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Wednesday, December 29, 2010

Reentry Working Group Addresses Health Disparities

Albert Einstein College of Medicine and Bronx Community Solutions have partnered to form a Bronx Reentry Working Group that will address the health and competing needs of those returning to the Bronx from prisons and jails. There are 128,313 former inmates live in the community and as many as 12 per 1,000 residents are newly released each year. 

Residents of the Bronx face serious health challenges. The Bronx has the highest unemployment rate in the state, (14.1%) with  31% of residents living below the poverty level. 29,709 residents are living with AIDS. The Bronx is ranked as the unhealthiest county of New York’s 62 counties. 
                                                                                                                                            
This working group will address the health disparities of released inmates returning to the Bronx; health cuts in the New York State budget for medical and health services; and the move to close Rikers Island and open the South Bronx Jail. Our working group will document the health and competing needs of our reentry population to better understand and serve these individuals. This assessment will inform policy makers and work closely with different stakeholders to develop creative strategies for a healthier Bronx. The Working Group, under the leadership of Dr. Pamela Valera of Albert Einstein College of Medicine was awarded the National Cancer Institute’s K01 Health and Unmet Needs grant. 

If you would like to join our Reentry Working Group or have resources that you would like included in the Directory of Reentry Resources for the Bronx, please contact Mandy Restivo, Deputy Project Director of Bronx Community Solutions mrestivo@courts.state.ny.us

Mission Statement 
The Bronx Reentry Working Group is a Bronx-based coalition of academic-community partners, corrections, reentry, policy- makers, and residents committed to addressing the social and health disparities of individuals with histories of criminal justice involvement Our objectives include:

1. To improve health outcomes of individuals with histories of criminal justice involvement by providing appropriate service referrals.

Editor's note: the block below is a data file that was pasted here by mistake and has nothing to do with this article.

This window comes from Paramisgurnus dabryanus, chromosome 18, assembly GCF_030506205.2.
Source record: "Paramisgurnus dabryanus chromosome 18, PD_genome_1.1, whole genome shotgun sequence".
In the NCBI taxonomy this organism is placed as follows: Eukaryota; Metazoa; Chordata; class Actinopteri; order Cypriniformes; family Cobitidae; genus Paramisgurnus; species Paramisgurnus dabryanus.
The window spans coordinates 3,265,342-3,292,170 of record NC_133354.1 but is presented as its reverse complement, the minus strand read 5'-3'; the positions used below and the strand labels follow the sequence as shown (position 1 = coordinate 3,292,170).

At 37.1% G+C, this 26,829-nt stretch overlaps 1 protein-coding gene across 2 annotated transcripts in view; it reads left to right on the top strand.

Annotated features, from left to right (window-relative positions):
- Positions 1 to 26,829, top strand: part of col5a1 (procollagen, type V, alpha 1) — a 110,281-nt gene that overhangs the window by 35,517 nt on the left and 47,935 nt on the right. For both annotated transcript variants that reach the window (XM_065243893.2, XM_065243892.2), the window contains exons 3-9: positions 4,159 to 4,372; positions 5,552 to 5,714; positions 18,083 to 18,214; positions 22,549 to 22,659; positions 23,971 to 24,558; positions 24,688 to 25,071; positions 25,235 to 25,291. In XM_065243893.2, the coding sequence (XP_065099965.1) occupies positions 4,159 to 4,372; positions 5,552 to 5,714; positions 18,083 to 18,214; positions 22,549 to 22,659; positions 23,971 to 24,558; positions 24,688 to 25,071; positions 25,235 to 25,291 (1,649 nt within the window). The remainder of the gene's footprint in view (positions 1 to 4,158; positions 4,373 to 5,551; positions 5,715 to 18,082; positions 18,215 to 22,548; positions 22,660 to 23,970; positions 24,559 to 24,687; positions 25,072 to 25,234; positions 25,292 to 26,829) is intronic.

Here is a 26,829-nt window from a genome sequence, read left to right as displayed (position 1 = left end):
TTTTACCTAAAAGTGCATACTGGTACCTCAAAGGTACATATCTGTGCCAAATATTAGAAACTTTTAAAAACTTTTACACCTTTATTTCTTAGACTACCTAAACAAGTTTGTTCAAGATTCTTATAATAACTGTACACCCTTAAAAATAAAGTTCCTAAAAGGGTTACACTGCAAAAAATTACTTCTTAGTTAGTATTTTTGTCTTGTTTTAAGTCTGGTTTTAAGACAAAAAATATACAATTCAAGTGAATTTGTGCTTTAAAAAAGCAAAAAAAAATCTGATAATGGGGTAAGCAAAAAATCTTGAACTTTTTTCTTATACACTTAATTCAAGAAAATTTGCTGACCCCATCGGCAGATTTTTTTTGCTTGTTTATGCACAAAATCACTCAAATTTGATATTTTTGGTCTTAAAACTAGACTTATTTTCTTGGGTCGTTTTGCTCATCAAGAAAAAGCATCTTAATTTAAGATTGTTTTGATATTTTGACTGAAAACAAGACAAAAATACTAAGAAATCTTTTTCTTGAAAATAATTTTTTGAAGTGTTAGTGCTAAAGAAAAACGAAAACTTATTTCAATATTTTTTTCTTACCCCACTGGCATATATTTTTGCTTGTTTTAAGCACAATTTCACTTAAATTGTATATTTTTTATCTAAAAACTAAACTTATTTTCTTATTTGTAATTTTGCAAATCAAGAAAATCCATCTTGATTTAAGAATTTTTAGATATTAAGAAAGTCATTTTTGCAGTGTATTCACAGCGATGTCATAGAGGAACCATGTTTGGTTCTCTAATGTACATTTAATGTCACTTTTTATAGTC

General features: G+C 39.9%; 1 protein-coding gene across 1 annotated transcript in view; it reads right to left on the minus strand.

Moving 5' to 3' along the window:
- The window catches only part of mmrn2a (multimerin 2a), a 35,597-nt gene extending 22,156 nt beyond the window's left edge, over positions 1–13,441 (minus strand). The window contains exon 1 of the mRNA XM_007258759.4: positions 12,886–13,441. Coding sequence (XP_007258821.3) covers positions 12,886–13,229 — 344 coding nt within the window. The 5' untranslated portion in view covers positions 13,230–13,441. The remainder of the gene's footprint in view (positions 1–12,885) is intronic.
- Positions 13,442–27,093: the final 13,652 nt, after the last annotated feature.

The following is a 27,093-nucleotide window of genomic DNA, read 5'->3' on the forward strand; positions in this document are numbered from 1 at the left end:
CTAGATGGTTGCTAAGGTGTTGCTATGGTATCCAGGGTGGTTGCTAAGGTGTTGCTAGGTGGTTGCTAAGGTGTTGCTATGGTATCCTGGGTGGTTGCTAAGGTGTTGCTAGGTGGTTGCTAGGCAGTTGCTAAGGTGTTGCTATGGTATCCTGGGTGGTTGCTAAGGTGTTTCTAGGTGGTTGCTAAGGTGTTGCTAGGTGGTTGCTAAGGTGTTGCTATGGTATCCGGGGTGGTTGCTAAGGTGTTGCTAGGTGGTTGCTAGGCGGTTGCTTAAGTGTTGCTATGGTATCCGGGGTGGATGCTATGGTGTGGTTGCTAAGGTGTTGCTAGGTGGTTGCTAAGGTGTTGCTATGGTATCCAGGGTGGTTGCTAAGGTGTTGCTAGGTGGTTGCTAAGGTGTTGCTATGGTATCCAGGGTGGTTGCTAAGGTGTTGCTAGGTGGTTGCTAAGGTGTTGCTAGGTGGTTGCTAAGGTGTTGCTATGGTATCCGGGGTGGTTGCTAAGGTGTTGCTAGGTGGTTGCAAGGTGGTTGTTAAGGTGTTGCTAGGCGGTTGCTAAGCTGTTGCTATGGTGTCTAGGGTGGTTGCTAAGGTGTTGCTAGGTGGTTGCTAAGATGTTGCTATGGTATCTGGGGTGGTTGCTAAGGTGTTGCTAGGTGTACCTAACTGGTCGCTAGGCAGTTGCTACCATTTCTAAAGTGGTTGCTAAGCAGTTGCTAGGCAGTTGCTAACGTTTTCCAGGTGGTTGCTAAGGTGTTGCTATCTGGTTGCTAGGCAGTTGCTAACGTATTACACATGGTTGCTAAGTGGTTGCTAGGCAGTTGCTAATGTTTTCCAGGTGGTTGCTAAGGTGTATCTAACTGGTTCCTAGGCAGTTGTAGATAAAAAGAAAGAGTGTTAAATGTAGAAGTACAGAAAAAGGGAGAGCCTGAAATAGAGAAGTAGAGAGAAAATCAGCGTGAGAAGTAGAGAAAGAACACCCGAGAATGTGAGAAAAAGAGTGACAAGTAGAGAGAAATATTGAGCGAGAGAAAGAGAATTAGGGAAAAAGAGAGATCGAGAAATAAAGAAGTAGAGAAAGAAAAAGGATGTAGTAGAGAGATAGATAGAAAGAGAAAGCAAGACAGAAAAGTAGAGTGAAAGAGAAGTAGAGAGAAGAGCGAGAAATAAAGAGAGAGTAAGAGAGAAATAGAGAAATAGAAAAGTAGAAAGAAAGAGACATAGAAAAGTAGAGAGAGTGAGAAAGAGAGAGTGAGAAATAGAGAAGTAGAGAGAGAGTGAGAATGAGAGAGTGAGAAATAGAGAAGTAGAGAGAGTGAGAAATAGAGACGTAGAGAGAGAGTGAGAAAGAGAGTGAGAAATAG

2. To increase skills and knowledge of individuals with histories of criminal justice involvement through programming, education and advocacy strategies.

3. To develop a body of literature of what works in helping individuals with histories of criminal justice involvement to successfully transition back into the Bronx. 

4. To increase information sharing and exchange, community engagement and to foster relationships within and between coalition members. 

Current Projects and Activities 
Letter to editor response to Bronx hate crimes (submission date Nov. 15, 2010)
Bronx-based Reentry Symposium Spring 2011
Bronx based Reentry Service Directory/ Webpage (underway/in development)
Bronx Reentry Task Force 
Healthy Eating Workshop for Bronx defendants 

Research Projects 
Health-seeking behavior study for men (ongoing)
Smoking cessation project for women (ongoing)


Friday, December 10, 2010

Part Two of NPR Youth Radio Story

Arresting Youth In Sex Trafficking Raises Debate

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December 7, 2010
Part 2 of 2
Oakland, Calif., is known as a center for sex trafficking, with a specialty in children. In 2003, the FBI dubbed the city, part of the San Francisco Bay Area, a "high-intensity child-prostitution area." Police say Oakland youth are often trafficked from their hometown out to other sex hubs like Portland, Ore.; Los Angeles, Las Vegas and Atlanta.
Youth Radio is an independent producer. For more than six months, the organization has been investigating child sex trafficking in Oakland, Calif. In this two-part report, it pieces together what life is like for girls who are forced into prostitution — and how law enforcement continues to criminalize girls the state legally defines as sexually exploited victims.
Law enforcement officials and youth advocates say they're frustrated by California law, which makes it difficult to prosecute pimps and johns and easy to go after the children. Monday, in the first of a two-part Youth Radio report, two survivors of sex trafficking shared their stories. Today, Youth Radio explores what Oakland police and the FBI are doing to combat sex trafficking.
At Oakland police headquarters on a recent afternoon, Lt. Kevin Wiley is briefing a group of FBI agents and police officers who are about to go out on a sweep.
"Remember, priority No. 1 is safety, right? Undercover officers, make sure you're aware of your 360 the entire time. No surprises out there, please."
Until four years ago, Wiley's Vice and Child Exploitation Unit prioritized arresting johns. But those operations and the funding that made them possible have been cut. Instead, the Oakland Police Department now targets the children who've been trafficked, in an effort to get them off the streets — and to get them to give up the names of their pimps.
"We're out there looking for pimps, anyone involved in human trafficking," Wiley says. "If we can pick up some of the girls, that's great. We're targeting children, but we do want to get the big fish, that is, the pimps out there."
'It's Busy Around Here'
Undercover cops in beat-up used cars drive out to East Oakland's International Boulevard, the center of Oakland's red-light district, known as "The Track."
A police officer processes a young woman arrested on prostitution charges.
EnlargeBrett Myers/Youth Radio
Oakland police used to put a priority on arresting johns. But with cuts in funding, the police now target the girls who've been trafficked for sex.
A plainclothes officer watches from across the street as a young woman in a short skirt stands on the corner outside an empty storefront. A squad car pulls up. For these sweeps, police use a county probation rule that prohibits girls with previous prostitution arrests from going near International Boulevard. Police say they don't have to see a girl making arrangements to get paid for sex to arrest her.